It’s all good and fine to wear Pink as a community. Yet, on Pink Shirt Day 2020 there is so much more a school can do to teach about bullying and to improve students’ social behaviour.

After all, wearing pink doesn’t actually make us kind!

Bullying is a relationship issue and so, Pink Shirt Day is a great day to discuss relationships with your students. When given the opportunity, students rise to the challenge of consciously thinking about how they behave toward one another. Most students (60%) have faced bullying, although teachers believe the number to be much lower (16%). The truth is that they’re not always sharing social challenges with their teachers or parents – a lot of times they are just keeping it to themselves. So, lessons like the one in this post can certainly help students critically think about the power struggles at play in their social circles.

Don’t hesitate to reach out for support by emailing: Info@imperativeeducation.org

Have an empowering and thought provoking Pink Shirt Day!

WHAT WOULD YOU DO?

Students – in groups, read over one of the questions scenarios below and discuss with your group, coming up with a way to best deal with the challenging social dynamics being presented.

Your friends start calling you names, sending you nasty text messages and forcing you to give them things or do things that you aren’t comfortable with. You feel so torn. What should you do?

1. Nothing. You must have done something wrong to make your friends act like that.
2. Start calling them names in return and threaten them.
3. Speak to your parents or teacher and tell them what is happening.
4. Something else (Open corner).

A group of kids in your class are spreading hurtful rumours about you through social media. Many kids now won’t play with you or even speak to you. Even your friends are starting to think they may be true. What should you do?

1. Nothing. No-one will believe you if everyone thinks the rumours are true.
2. Start spreading bad rumours about the other kids.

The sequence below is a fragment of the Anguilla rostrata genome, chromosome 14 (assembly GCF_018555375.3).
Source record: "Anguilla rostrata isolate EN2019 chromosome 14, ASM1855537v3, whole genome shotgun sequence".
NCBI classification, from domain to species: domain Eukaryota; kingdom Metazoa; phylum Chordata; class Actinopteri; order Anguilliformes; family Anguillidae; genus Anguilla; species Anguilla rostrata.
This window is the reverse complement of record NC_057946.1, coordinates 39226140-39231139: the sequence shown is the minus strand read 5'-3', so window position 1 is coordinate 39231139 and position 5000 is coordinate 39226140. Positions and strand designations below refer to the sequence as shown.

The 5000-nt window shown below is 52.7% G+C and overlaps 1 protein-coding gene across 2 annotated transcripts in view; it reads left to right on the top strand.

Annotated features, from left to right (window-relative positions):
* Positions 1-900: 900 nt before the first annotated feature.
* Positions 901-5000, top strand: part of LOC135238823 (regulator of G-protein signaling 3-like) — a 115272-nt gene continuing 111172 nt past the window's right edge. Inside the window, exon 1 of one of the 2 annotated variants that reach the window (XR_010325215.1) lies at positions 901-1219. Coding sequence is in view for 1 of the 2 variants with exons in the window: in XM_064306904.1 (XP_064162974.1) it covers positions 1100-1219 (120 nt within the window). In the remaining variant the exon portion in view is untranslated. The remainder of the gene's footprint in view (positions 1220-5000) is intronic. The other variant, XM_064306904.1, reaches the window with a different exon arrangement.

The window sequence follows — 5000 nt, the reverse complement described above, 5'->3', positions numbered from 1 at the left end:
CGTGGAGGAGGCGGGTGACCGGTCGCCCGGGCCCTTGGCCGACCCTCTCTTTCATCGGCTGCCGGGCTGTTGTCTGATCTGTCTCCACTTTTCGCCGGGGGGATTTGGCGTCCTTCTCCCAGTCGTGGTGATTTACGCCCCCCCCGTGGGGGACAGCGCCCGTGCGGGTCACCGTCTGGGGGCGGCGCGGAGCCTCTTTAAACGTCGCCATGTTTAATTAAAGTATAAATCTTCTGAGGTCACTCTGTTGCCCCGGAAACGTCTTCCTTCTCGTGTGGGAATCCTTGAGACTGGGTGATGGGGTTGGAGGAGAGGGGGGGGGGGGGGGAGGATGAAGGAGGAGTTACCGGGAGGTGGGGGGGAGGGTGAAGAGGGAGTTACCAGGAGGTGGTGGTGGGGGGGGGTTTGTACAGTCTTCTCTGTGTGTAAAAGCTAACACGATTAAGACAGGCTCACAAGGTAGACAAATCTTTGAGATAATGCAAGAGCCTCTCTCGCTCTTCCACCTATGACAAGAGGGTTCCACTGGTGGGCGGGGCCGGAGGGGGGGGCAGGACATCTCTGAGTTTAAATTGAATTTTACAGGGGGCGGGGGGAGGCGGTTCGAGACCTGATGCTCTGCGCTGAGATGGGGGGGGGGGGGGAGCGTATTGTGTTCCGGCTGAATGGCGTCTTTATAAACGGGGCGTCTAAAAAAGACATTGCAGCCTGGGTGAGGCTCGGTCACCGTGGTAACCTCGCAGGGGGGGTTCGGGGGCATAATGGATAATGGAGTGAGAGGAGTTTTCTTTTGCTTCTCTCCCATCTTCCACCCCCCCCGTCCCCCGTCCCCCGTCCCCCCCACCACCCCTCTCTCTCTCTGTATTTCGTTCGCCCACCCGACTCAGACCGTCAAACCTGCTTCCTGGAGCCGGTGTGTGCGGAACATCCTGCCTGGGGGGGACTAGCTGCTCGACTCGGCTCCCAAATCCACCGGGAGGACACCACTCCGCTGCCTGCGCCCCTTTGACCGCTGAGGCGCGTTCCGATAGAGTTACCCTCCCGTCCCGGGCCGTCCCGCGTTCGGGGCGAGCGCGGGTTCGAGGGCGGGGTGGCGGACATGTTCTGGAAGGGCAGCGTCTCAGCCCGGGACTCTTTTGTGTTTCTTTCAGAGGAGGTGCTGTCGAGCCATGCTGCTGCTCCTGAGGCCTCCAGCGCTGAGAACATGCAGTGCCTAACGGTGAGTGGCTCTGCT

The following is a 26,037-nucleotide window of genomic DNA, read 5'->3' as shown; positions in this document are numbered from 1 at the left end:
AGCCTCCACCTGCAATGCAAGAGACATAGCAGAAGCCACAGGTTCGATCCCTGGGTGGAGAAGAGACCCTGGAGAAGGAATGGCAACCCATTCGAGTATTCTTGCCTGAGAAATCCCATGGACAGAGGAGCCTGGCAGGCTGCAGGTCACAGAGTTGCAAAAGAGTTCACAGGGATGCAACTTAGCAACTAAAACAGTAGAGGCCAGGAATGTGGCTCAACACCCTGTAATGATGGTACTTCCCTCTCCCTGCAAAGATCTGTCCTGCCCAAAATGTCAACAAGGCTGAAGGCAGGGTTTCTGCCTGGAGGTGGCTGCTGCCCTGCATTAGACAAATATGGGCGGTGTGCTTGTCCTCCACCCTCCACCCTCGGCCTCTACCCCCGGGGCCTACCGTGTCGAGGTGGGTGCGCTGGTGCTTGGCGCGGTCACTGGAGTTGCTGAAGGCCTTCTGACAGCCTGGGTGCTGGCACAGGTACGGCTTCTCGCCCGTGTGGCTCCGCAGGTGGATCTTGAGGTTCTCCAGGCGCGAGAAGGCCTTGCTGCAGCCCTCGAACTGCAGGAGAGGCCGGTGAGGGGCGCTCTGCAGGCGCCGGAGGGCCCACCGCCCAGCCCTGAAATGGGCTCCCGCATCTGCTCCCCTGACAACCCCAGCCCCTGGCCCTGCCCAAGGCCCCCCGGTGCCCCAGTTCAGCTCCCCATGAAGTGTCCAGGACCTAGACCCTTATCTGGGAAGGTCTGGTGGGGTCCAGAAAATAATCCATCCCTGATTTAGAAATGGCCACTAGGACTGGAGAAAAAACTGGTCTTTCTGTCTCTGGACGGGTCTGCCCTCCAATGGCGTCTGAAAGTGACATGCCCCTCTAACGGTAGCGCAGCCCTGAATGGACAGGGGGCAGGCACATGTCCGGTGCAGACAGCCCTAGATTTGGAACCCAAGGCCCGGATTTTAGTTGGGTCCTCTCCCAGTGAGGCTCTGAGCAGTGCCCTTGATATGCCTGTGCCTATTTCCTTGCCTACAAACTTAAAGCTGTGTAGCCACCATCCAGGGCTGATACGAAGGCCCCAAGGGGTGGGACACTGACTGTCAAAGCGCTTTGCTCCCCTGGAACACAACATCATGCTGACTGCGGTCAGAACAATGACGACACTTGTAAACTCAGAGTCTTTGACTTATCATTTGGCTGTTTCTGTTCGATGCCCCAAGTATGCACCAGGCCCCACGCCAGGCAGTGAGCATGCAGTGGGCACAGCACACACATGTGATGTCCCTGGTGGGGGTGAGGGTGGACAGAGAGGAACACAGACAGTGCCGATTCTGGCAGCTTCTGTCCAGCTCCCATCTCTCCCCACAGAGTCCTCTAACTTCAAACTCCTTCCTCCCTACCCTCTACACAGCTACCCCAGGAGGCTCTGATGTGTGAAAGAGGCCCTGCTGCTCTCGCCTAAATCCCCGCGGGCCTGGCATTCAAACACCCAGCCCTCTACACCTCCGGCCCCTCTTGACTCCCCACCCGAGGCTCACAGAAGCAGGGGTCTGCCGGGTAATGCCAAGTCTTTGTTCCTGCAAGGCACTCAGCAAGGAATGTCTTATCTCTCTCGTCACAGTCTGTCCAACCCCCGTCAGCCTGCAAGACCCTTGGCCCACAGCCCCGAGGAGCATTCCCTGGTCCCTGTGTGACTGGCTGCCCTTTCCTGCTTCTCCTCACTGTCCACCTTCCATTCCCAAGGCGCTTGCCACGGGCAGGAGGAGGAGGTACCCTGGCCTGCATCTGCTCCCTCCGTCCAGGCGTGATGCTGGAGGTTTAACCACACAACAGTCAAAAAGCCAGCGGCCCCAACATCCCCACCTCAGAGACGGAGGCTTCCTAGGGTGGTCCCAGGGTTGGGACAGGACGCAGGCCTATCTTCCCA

3. Tell everyone the rumours are untrue.
4. Something else (Open corner).

You notice one of your friends is teasing and making fun of the younger children in the summer camp. Your friend has started taking things from them as well. What should you do?

1. Tell the camp leaders what is happening without letting your friend know.
2. Help your friend in taking things from the younger children in case he/she starts to take things from you.
3. Tell your friend that you think that what he/she’s doing is wrong and that they should leave the younger children alone.
4. Something else (Open corner).

A group of older kids from another school like to pick on a few of the younger kids from middle school.
They wait to catch a child walking home or waiting for the bus alone, surround him or her, and sometimes get physical. They threaten and laugh, intimidating the younger kids.

1. Be very careful to go to and from school in groups
2. Tell adults in your school what is happening and ask for help.
3. Confront them physically to protect the kid.
4. Something else (Open corner).

DISCUSSION: The class will be divided into four groups – with each group getting one of the scenarios listed above. Groups seriously discuss their question and answers (which may be varied). They’re to come up with what they feel, as a group, would be the most effective way to deal with the problem presented. They can present their findings to the class and the class can discuss the problem/solution with each group. An option is for each group to enact their scenario along with the solution – it’s fun and effective to see the solution in action!

WRITING FOLLOW-UP: Write a paragraph in your journal by answering each of the following questions.

– What did you learn about how kids treat each other?
– What about today’s activity do you feel would help you in the future?
– Which social problems presented were harder to solve? Why?
– How did your discussion shape how you would behave towards others in the future?

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